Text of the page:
Click here to see the best and worse uses of Kind of Blue in the movies.
The clearest example of its novelty is a piece, composed (without credit) by Evans, called "Flamenco Sketches." At most jazz sessions, the sheet music that the leader passes around to the band consists of "heads"—the first 12 or so bars of a tune, with the chords notated above. The band plays the head, then each player improvises on the chords. But for "Flamenco Sketches," Evans had jotted down the notes of five scales, each of which expressed a slightly different mood. At the top of the sheet, he wrote, "Play in the sound of these scales."
For the band's two saxophone players, John Coltrane on tenor and Julian "Cannonball" Adderley on alto, it was a particularly bizarre instruction. Both were astonishingly adept improvisers, but they built their creations strictly on chords, Adderley as an acolyte of Charlie Parker (with a gospel-infused tone), Coltrane as an almost spiritual explorer, searching for the right sound, the right note, mapping out his voyage on charts of chords, piling and inverting chords on top of chords, expanding each note of a chord to a new chord, not knowing which combinations might work and therefore trying them all.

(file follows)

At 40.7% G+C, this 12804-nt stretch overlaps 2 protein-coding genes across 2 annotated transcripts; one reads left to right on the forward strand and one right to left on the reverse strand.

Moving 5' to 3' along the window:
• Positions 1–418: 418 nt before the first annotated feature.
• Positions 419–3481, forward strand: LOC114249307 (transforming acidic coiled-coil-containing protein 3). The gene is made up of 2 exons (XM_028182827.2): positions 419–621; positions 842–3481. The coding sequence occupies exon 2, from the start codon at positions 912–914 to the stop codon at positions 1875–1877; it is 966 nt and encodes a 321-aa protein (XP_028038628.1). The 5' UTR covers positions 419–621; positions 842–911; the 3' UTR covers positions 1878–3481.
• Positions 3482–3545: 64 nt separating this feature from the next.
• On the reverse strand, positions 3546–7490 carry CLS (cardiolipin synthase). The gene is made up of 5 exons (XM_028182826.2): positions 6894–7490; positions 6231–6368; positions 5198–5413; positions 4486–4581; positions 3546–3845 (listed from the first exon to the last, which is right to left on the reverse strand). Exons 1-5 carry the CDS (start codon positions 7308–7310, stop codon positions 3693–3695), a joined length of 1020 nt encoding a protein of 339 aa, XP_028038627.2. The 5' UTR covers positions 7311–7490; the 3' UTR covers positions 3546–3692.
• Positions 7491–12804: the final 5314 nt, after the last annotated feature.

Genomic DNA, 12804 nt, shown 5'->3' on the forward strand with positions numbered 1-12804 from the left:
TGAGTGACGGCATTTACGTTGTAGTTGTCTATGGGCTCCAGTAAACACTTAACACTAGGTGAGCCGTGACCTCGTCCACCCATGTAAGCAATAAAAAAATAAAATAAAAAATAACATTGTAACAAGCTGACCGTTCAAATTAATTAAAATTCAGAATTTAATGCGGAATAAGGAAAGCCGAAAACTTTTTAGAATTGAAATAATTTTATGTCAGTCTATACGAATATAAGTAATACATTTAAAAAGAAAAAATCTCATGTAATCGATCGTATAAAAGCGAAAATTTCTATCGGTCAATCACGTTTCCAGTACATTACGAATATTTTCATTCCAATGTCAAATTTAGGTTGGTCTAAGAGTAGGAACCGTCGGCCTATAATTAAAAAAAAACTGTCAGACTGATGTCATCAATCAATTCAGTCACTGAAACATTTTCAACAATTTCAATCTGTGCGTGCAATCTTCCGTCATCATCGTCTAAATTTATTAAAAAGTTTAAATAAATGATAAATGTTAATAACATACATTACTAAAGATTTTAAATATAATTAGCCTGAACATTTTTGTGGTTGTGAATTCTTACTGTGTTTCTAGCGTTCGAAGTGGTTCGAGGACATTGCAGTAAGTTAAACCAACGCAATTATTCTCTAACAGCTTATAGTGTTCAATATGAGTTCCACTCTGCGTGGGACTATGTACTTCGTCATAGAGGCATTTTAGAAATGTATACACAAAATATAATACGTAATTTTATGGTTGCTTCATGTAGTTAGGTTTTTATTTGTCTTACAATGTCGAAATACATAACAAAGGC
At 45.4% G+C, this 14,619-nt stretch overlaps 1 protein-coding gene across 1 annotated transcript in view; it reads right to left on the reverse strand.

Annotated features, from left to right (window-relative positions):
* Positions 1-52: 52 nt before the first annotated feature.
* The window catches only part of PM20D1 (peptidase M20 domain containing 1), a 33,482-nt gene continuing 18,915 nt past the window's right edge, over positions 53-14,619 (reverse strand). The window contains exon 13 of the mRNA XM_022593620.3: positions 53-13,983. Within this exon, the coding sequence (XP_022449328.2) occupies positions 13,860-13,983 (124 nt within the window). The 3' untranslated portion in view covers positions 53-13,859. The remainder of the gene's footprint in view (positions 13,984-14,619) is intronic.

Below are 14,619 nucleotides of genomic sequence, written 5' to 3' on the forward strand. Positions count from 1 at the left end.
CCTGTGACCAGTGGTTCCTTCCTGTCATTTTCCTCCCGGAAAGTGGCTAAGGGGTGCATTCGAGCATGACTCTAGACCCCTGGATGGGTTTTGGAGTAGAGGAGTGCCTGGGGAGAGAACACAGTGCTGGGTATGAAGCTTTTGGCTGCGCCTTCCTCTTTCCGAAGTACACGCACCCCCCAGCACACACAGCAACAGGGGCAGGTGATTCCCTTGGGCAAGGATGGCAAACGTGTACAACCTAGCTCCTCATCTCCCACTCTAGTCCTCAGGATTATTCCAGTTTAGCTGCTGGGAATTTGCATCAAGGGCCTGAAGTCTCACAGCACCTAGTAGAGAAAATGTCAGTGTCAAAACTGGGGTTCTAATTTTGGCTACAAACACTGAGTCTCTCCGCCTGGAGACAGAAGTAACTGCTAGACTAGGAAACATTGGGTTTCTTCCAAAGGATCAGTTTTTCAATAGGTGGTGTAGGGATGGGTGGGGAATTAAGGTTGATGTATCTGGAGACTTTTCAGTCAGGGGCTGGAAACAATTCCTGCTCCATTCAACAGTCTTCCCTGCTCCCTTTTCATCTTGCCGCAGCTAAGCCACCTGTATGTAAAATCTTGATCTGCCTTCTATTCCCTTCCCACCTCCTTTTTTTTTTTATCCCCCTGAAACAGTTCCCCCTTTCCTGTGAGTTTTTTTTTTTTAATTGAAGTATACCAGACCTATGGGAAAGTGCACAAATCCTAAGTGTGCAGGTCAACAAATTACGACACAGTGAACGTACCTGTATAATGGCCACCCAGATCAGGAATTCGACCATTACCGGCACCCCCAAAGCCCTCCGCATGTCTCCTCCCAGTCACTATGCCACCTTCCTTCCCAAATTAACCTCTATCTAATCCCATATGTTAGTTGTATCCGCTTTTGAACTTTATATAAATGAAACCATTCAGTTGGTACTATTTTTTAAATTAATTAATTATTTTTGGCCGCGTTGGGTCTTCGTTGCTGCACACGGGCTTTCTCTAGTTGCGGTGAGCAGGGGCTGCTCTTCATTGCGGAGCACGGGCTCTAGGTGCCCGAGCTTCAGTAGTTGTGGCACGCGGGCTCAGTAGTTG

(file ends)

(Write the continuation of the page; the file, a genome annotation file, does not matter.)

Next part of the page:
A few months after the Kind of Blue sessions, Coltrane led his own band on an album called Giant Steps, which pressed this quest to its ultimate degree—literally:
Giant Steps marked the end of the bebop frontier; Coltrane knew this, and, afterward, would go in a whole new direction, less tethered to structure, more "free," than even Russell's concept envisioned. But on Kind of Blue, especially "Flamenco Sketches," he took his first—and most lyrical—step out on that brink:
The departure from bebop is clear from the album's opening tune, "So What," which would emerge as this new sound's anthem. Evans describes it on the album's liner notes as "a simple figure based on 16 measures of one scale, 8 of another and 8 more of the first … in free rhythmic style." (Loose as it is, this was more structured than some of the pieces. Evans writes that, for "Flamenco Sketches," the improvisations on each scale can last "as long as the soloist wishes.") In this 30-second clip from "So What," Davis improvises on a single scale for all but the last few seconds, when Evans signals a shift to a different scale:
Compare this with "Freddie Freeloader," the album's only conventional blues. (For this track alone, Miles let his usual pianist, Wynton Kelly, a straight blues-and-bebop keyboardist, sit in for Evans):